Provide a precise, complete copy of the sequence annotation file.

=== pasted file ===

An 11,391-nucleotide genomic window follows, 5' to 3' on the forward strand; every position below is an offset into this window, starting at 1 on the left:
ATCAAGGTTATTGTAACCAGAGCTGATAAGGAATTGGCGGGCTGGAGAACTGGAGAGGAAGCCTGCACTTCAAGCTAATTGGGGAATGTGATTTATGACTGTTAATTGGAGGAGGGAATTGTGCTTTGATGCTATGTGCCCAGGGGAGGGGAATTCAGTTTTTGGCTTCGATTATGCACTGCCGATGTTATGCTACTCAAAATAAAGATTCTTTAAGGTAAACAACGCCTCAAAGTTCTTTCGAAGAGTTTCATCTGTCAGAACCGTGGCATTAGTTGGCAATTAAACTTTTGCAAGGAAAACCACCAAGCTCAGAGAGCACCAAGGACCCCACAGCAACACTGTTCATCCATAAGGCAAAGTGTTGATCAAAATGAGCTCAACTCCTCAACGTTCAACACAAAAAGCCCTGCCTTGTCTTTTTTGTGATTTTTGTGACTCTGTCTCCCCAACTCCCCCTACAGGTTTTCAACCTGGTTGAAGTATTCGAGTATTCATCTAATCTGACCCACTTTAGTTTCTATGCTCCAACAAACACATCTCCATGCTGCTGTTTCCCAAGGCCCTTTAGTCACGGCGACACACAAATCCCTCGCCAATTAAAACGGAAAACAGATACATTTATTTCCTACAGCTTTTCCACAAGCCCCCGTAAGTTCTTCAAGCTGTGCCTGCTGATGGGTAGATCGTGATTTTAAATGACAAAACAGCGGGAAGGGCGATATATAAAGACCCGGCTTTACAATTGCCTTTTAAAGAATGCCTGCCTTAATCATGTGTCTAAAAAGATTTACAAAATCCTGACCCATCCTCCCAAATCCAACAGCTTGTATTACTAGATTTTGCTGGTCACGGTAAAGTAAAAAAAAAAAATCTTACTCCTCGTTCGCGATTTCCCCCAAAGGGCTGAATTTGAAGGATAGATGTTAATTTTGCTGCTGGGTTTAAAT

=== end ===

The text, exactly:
An 11,391-nucleotide genomic window follows, 5' to 3' on the forward strand; every position below is an offset into this window, starting at 1 on the left:
ATCAAGGTTATTGTAACCAGAGCTGATAAGGAATTGGCGGGCTGGAGAACTGGAGAGGAAGCCTGCACTTCAAGCTAATTGGGGAATGTGATTTATGACTGTTAATTGGAGGAGGGAATTGTGCTTTGATGCTATGTGCCCAGGGGAGGGGAATTCAGTTTTTGGCTTCGATTATGCACTGCCGATGTTATGCTACTCAAAATAAAGATTCTTTAAGGTAAACAACGCCTCAAAGTTCTTTCGAAGAGTTTCATCTGTCAGAACCGTGGCATTAGTTGGCAATTAAACTTTTGCAAGGAAAACCACCAAGCTCAGAGAGCACCAAGGACCCCACAGCAACACTGTTCATCCATAAGGCAAAGTGTTGATCAAAATGAGCTCAACTCCTCAACGTTCAACACAAAAAGCCCTGCCTTGTCTTTTTTGTGATTTTTGTGACTCTGTCTCCCCAACTCCCCCTACAGGTTTTCAACCTGGTTGAAGTATTCGAGTATTCATCTAATCTGACCCACTTTAGTTTCTATGCTCCAACAAACACATCTCCATGCTGCTGTTTCCCAAGGCCCTTTAGTCACGGCGACACACAAATCCCTCGCCAATTAAAACGGAAAACAGATACATTTATTTCCTACAGCTTTTCCACAAGCCCCCGTAAGTTCTTCAAGCTGTGCCTGCTGATGGGTAGATCGTGATTTTAAATGACAAAACAGCGGGAAGGGCGATATATAAAGACCCGGCTTTACAATTGCCTTTTAAAGAATGCCTGCCTTAATCATGTGTCTAAAAAGATTTACAAAATCCTGACCCATCCTCCCAAATCCAACAGCTTGTATTACTAGATTTTGCTGGTCACGGTAAAGTAAAAAAAAAAAATCTTACTCCTCGTTCGCGATTTCCCCCAAAGGGCTGAATTTGAAGGATAGATGTTAATTTTGCTGCTGGGTTTAAAT